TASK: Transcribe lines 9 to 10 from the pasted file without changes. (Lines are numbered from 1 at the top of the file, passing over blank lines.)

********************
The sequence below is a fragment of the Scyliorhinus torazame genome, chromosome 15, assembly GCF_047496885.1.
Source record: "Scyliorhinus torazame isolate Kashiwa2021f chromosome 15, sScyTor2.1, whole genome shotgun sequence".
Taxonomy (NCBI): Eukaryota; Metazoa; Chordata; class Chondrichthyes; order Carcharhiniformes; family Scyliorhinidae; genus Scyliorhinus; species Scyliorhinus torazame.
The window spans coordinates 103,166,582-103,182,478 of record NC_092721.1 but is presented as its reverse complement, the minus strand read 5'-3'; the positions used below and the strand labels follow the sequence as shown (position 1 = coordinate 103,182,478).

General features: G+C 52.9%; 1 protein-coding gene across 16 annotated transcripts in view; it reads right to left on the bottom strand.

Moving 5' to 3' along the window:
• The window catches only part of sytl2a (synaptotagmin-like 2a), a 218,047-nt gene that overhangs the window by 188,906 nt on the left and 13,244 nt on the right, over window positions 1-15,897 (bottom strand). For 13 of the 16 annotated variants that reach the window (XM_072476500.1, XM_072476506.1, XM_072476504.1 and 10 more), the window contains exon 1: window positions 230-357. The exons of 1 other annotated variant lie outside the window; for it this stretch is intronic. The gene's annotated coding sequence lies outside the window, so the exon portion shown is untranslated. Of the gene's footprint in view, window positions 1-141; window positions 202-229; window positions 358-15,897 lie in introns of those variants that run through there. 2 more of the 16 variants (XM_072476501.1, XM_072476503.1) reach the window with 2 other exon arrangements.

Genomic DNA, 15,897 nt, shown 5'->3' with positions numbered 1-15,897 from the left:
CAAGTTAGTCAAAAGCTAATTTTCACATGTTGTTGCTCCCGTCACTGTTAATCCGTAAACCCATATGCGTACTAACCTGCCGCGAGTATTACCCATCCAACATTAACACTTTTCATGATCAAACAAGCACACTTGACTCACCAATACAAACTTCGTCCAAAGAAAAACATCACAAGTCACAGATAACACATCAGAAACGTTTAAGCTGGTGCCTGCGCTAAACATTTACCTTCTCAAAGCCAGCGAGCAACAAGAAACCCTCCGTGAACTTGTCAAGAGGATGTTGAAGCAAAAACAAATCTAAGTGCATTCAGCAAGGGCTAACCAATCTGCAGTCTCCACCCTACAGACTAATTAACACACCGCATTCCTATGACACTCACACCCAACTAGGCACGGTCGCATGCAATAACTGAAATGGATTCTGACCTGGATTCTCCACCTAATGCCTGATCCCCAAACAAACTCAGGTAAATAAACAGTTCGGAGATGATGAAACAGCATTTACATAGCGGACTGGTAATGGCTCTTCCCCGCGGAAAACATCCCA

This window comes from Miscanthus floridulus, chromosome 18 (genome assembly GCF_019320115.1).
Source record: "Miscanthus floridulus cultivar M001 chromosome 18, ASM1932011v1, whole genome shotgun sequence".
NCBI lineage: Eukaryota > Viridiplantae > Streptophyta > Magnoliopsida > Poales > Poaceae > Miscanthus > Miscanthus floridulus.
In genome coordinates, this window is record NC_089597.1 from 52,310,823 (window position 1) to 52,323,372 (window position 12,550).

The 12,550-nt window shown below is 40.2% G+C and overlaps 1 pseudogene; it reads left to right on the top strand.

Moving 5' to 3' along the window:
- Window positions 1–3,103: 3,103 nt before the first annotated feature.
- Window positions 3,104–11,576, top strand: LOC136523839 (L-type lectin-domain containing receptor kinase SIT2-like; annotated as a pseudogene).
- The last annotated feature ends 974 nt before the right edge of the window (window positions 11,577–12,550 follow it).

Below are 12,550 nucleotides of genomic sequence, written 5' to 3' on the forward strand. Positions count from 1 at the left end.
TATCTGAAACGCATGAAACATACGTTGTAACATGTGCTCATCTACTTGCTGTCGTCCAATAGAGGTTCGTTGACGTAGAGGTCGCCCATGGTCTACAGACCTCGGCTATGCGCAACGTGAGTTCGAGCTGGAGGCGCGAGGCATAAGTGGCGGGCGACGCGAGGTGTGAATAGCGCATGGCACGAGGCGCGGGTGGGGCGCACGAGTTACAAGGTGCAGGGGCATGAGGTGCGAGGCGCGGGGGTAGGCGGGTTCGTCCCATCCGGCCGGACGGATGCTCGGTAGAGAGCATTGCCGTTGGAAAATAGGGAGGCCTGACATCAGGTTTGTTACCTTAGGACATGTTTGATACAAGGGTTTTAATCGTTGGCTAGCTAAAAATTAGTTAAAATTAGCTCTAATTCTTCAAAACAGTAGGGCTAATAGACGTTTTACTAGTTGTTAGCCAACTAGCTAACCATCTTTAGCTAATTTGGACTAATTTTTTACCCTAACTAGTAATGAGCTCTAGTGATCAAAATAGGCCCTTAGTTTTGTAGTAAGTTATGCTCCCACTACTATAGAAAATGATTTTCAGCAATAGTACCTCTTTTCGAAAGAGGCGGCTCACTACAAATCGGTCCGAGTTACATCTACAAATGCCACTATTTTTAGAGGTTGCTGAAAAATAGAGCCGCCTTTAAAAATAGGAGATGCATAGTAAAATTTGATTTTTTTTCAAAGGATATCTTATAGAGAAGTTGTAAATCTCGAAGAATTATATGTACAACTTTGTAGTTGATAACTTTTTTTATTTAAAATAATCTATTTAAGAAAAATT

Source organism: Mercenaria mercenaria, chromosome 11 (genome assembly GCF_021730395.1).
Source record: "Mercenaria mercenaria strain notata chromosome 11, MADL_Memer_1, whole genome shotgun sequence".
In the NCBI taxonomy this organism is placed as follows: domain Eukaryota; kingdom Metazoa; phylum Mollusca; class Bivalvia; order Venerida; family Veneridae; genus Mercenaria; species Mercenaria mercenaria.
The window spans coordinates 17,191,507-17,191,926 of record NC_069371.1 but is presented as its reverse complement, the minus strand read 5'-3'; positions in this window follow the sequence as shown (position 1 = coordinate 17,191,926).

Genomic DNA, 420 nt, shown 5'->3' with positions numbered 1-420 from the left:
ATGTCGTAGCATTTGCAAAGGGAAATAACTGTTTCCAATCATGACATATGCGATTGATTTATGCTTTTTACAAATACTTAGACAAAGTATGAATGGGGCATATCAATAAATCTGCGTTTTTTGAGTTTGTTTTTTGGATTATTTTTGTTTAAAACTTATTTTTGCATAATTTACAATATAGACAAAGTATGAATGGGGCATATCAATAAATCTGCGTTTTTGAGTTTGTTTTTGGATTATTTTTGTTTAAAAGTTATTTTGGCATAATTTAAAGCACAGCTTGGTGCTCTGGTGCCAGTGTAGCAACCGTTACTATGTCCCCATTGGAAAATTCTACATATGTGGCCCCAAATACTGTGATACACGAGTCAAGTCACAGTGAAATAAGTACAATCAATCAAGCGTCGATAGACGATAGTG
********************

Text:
CAAGTTAGTCAAAAGCTAATTTTCACATGTTGTTGCTCCCGTCACTGTTAATCCGTAAACCCATATGCGTACTAACCTGCCGCGAGTATTACCCATCCAACATTAACACTTTTCATGATCAAACAAGCACACTTGACTCACCAATACAAACTTCGTCCAAAGAAAAACATCACAAGTCACAGATAACACATCAGAAACGTTTAAGCTGGTGCCTGCGCTAAACATTTACCTTCTCAAAGCCAGCGAGCAACAAGAAACCCTCCGTGAACTTGTCAAGAGGATGTTGAAGCAAAAACAAATCTAAGTGCATTCAGCAAGGGCTAACCAATCTGCAGTCTCCACCCTACAGACTAATTAACACACCGCATTCCTATGACACTCACACCCAACTAGGCACGGTCGCATGCAATAACTGAAATGGATTCTGACCTGGATTCTCCACCTAATGCCTGATCCCCAAACAAACTCAGGTAAATAAACAGTTCGGAGATGATGAAACAGCATTTACATAGCGGACTGGTAATGGCTCTTCCCCGCGGAAAACATCCCA

This window comes from Miscanthus floridulus, chromosome 18 (genome assembly GCF_019320115.1).